German law generally does not provide for criminal sanctions for violations of the ARC, except for Section 298 of the German Criminal Code, which provides for a prison sentence of up to five years for bid rigging in tender proceedings. According to a Federal Court of Justice decision, depending on the circumstances of the individual case, bid rigging could also be regarded as a particular form of fraud (warranting a prison sentence of up to five years).

2.4 Can both individuals and companies be prosecuted under the cartel legislation?

Yes. Directors, officers and certain senior employees can be prosecuted for personal involvement in a cartel infringement. Further, directors and officers can be prosecuted for breaching their duty of supervision with respect to subordinate employees who are personally involved in a cartel infringement.

2.5 Can foreign companies be prosecuted under the cartel legislation?

Yes. Cartel conduct outside of Germany is covered by the cartel prohibition insofar as it has an appreciable effect in Germany. The Federal Cartel Office (FCO) tends to interpret this rule broadly and asserts jurisdiction even in cases with little or only indirect effect on Germany.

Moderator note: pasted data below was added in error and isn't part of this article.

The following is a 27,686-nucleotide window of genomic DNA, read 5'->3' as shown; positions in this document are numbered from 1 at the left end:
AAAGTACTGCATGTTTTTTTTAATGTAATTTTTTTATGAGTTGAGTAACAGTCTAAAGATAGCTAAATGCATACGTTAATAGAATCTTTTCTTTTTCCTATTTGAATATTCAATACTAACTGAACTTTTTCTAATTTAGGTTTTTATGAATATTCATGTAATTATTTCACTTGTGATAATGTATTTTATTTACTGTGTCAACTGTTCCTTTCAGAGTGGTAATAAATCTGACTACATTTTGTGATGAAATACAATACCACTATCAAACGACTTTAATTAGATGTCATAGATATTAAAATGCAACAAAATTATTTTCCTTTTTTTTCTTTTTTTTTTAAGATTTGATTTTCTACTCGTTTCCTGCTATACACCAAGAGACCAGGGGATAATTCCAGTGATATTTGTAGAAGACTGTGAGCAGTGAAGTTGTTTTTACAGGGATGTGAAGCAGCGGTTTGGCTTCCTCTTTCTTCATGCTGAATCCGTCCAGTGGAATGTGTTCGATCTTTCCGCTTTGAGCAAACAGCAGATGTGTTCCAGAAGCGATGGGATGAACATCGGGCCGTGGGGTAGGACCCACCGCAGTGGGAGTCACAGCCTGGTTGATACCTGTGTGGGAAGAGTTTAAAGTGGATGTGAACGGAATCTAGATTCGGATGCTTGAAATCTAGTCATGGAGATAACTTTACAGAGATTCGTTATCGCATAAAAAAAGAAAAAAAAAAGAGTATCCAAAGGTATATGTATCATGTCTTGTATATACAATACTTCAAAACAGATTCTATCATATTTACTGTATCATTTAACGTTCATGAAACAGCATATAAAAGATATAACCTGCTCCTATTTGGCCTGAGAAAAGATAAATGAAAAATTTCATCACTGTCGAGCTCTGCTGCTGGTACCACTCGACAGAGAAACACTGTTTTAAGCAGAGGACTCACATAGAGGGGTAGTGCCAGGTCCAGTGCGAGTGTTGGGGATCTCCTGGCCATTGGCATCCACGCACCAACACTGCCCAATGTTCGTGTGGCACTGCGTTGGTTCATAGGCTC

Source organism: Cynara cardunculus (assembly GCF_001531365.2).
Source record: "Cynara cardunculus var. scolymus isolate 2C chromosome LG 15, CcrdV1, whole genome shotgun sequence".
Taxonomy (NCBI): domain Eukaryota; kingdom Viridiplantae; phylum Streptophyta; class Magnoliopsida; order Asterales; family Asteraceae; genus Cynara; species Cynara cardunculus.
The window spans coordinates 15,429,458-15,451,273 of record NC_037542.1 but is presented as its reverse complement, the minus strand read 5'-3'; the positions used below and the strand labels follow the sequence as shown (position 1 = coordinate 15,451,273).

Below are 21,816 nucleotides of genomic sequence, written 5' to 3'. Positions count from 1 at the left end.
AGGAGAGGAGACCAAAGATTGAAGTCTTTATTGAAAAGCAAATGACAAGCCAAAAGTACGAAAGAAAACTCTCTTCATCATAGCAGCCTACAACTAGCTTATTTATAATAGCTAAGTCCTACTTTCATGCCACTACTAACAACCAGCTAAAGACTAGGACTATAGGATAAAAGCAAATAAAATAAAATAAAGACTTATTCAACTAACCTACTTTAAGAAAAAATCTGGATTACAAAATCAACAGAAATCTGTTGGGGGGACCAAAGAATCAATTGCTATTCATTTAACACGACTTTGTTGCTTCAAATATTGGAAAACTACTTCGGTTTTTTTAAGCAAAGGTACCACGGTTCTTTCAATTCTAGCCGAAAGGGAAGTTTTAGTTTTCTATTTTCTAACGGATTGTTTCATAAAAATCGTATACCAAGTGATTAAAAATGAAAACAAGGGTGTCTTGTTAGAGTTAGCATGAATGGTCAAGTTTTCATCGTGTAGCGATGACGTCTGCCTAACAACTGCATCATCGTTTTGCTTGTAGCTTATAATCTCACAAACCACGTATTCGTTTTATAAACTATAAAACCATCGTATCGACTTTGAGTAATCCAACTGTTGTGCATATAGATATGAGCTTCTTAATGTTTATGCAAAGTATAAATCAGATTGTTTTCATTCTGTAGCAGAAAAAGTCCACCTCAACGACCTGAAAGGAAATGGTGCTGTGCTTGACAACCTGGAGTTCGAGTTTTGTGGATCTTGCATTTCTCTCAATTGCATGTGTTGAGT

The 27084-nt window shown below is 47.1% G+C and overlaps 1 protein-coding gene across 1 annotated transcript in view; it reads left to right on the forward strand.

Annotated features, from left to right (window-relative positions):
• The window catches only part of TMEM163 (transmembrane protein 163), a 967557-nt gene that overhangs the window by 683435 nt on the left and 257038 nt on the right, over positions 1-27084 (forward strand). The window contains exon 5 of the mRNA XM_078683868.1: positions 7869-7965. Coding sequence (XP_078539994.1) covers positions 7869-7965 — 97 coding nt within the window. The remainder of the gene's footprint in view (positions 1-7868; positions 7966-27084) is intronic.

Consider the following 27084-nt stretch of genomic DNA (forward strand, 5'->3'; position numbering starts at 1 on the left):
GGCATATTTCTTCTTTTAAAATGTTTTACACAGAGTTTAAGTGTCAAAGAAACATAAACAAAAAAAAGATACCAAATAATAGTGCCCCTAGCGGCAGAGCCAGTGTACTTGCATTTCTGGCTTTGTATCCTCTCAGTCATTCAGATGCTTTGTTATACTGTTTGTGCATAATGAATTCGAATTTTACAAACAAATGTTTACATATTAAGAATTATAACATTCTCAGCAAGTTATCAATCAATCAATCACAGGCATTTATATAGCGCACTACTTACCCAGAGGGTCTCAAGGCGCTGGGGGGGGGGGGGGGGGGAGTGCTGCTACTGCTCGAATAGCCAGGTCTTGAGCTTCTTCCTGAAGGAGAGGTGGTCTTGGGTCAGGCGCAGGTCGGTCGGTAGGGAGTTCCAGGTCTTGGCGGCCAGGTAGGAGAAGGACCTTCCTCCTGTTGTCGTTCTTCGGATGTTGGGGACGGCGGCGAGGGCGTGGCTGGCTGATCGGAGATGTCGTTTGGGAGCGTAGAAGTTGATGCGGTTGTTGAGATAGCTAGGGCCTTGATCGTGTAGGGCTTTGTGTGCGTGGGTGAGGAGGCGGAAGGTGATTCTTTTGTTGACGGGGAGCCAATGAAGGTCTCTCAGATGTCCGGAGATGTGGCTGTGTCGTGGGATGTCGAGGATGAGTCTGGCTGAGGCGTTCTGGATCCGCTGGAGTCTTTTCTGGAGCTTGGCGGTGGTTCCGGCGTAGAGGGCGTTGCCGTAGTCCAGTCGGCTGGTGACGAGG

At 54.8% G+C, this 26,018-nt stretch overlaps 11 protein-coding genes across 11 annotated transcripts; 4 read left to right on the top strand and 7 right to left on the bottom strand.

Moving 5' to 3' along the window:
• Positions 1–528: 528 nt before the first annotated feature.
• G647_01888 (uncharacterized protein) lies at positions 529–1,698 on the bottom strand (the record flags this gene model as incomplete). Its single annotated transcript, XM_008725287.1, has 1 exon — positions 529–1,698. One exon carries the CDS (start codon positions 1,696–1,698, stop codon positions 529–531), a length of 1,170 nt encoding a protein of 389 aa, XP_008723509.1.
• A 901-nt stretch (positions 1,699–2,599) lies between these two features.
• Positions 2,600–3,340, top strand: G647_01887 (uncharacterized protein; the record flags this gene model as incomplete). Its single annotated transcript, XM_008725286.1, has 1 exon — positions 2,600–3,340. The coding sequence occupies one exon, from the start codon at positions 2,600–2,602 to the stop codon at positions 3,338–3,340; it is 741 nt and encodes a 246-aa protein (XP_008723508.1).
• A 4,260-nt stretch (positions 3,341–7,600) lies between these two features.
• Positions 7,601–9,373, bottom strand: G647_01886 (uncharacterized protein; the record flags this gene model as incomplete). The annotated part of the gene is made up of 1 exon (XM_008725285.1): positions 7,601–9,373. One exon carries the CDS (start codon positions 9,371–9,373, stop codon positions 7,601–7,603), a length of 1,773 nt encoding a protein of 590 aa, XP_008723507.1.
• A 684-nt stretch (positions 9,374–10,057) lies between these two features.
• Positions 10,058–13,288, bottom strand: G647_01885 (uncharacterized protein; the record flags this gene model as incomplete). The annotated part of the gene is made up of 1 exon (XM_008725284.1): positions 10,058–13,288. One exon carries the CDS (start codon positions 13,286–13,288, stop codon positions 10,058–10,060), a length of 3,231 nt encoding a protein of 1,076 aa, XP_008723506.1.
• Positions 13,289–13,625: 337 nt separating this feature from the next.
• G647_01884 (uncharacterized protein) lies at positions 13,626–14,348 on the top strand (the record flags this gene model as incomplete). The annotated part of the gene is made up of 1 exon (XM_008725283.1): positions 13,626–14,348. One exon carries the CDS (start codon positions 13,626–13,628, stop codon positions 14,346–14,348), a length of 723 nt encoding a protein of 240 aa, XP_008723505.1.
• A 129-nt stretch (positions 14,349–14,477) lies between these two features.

2.6 Does the cartel legislation have extraterritorial reach?

Yes. If a restriction of competition has appreciable effects in Germany, the cartel legislation applies, even if a restrictive agreement was concluded outside Germany and the place of business of the undertakings concerned is outside Germany.

2.7 What is the statute of limitations to prosecute cartel offences in your jurisdiction?